I had a friend with the same problem as you and he was complaining about having to give up drinking coffee altogether because all the decafs were terrible. I sent him some of the Sumatra Decaf I roasted, which he said was some of the best coffee he ever drank (several people have said that) Now he gets to enjoy his coffee without ill effects. He has thanked me profusely LOL. My daughter is a tea drinker but she likes my Sumatra Decaf and drinks it regularly. I've used it to make half-caf blends because it is not that bright but has body out the wazoo,.
    I don't know of any preroasted decaf that tastes good enough for me (there may be, I just don't know about them), but if you home roast there are a lot of water process decafs out there that you can tailor to your specific tastes. Roasting the water process decaf requires forgetting everything you know about roasting and starting from ground zero. With the Sumatra decaf, when first crack finishes it looks like a Vienna roast, but it tastes like a City+. It has zero chaff.
    It is easy to pan roast...if you ignore the color, LOL.

    Leave a comment:


  • simonsk8r
    replied
    Hey motion2082.

    So sorry to hear your troubles... That's never an easy thing to go through, and appreciate your honesty and vulnerability. I can relate in some ways for sure.

    I've had IBS issues and really quite bad acid reflux in one phase of my life only a few years ago. Always had anxiety issues too, which have caused really quite severe tension issues. There was a time where the reflux was quite bad, and along with obviously the important worries regarding it, I was really quite upset that I may have to give up coffee...

    I knew that coffee wasn't potentially helping the situation... I went through a few times of cutting back to no coffee for the odd week, but honestly I just cut back most of the time. Especially during my tension issues. Prior I used to drink 3-4 double shots a day (usually 3), but I went down to 2. I sorted out and worked through alot of those issues, especially anxiety being at the root of it, and I didn't have to give up coffee.

    I love coffee too much to give it up... not as a dependency but as a passion. I was prepared to give it up if it legitimately was causing any of this, but I knew that it wasn't. Alot of gut issues, IBS, reflux and so on are rooted in anxiety. I would make working on that a real priority in your life, seeing what your triggers are, understanding and gaining more awareness into your own beliefs and perception regarding how you see yourself and the world, learning ways of deep relaxation and more importantly how to move in the world in a more relaxed and natural way, and learning to be kind to and gentle with yourself.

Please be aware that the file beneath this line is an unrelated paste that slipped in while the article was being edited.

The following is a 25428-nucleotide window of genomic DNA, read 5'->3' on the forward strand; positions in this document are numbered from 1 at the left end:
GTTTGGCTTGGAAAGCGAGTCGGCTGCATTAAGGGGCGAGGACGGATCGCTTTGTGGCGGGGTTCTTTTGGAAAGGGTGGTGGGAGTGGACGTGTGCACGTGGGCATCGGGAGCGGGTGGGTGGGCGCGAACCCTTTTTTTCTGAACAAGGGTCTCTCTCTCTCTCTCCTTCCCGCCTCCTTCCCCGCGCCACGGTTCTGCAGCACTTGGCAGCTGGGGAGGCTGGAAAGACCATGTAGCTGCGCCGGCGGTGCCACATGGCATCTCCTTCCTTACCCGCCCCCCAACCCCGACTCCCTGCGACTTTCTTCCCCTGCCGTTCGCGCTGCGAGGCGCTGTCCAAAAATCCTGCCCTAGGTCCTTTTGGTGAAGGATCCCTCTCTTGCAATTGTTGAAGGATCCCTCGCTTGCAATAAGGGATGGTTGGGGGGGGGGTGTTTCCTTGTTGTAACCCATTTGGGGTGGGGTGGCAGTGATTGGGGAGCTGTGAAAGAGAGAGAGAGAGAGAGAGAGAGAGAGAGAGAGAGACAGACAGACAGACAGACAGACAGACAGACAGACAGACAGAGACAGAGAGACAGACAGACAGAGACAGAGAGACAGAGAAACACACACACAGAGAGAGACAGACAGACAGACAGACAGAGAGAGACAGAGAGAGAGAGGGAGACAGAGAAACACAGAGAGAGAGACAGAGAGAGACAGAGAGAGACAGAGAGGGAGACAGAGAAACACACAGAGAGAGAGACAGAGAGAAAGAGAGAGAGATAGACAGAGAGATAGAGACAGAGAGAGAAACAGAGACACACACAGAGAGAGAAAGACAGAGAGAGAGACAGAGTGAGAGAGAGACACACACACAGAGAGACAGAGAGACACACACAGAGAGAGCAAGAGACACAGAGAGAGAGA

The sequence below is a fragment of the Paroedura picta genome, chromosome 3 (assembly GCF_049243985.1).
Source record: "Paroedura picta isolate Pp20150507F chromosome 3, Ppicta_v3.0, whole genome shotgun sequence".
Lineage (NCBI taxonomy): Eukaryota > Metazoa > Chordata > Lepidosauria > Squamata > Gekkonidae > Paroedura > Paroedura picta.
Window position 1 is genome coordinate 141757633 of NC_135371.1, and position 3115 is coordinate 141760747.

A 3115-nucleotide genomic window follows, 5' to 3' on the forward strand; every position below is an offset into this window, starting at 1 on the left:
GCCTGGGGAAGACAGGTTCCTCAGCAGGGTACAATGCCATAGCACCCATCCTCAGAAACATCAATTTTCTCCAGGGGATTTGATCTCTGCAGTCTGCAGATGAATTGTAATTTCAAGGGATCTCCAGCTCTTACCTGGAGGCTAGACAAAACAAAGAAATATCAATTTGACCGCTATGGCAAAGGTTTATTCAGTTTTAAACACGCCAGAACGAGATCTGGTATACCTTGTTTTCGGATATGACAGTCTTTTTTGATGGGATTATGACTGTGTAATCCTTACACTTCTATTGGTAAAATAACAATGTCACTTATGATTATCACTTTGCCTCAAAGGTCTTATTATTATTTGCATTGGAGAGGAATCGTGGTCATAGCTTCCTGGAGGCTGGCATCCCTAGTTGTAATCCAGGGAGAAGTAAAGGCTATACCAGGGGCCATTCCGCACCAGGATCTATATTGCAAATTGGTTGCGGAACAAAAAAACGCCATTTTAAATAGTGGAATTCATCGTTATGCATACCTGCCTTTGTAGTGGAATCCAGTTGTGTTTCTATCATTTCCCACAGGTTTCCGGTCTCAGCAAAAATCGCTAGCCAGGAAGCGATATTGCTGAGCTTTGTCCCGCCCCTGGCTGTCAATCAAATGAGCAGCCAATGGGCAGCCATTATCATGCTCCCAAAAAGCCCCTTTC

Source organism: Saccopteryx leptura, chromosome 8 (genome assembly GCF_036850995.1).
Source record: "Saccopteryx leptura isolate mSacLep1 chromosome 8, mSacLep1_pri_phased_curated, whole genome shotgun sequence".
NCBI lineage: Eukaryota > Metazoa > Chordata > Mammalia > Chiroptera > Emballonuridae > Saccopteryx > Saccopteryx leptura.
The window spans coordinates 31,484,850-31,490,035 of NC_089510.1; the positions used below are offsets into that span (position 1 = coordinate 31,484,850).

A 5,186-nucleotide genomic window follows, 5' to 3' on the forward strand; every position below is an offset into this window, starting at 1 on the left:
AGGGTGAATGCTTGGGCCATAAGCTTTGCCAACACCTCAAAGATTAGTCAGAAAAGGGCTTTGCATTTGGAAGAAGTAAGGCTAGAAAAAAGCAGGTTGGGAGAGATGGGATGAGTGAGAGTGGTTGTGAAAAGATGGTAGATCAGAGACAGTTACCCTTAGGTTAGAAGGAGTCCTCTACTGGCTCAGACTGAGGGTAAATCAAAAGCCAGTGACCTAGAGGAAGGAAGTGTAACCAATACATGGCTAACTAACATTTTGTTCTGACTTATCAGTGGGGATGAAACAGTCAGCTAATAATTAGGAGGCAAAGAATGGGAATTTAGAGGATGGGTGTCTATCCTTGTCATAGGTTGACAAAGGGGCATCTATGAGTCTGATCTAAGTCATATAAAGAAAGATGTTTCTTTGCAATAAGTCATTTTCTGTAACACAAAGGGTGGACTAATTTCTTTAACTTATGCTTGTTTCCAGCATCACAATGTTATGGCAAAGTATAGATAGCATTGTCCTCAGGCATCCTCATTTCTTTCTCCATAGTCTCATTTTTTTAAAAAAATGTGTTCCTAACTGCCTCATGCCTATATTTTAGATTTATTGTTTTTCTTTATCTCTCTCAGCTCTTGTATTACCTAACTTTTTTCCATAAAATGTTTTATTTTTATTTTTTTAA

But all that being said I don't know the full situation, and can't give any medical or other advice, professionals are always the best to give that. But can only share my experience, and I'm happy to chat more about all this stuff too. And if you do give coffee a full break at any stage, do NOT go cold turkey haha... eeeeease your way and gradually reduce coffee! Best of luck, and please let us know how you go

    Leave a comment:


  • motion2082
    started a topic Stimulants are causing me gut health issues

    Stimulants are causing me gut health issues

    Hey guys,

    I'm a 38 old male, 6ft, slim build 65kg.
    For the past 3-5 years I have had a lot of IBS gut issues which have resulted in frequent trips to the toilet.
    At one stage it got so bad that I would avoid going on a train, plane, bus or driving for long periods of time out of fear I would need to go to the toilet.
    I have realised that I suffer from high anxiety and stress which results in a lot of trips to the bathroom. These usually are triggered by stressful situations whether they be in the office or early in the morning before the 45 minute commute.

    I'm a coffee drinker and have been for a long as I can remember. I average 1-2 cups a day (expresso or a couple of instant coffees)

    Lately I have been feeling really frustrated because my stomach problems will not go away. I have seen doctors who take blood tests and tell me I'm fine.

    I've noticed that I have a high dependency on caffeine and every day I need my stimulant to function. I fear that this is the root cause of my gut health issues.

    To make things worse I just bought a single boiler expresso machine, grinder and barista kits but I feel like I should be giving up caffiene completely to heal myself rather than compacting my stimulant addiction which I have had for over 20 years.

    Anyone else here that can related? Should I sell all my coffee gear and go caffeine free to heal my gut and anxiety/stress issues?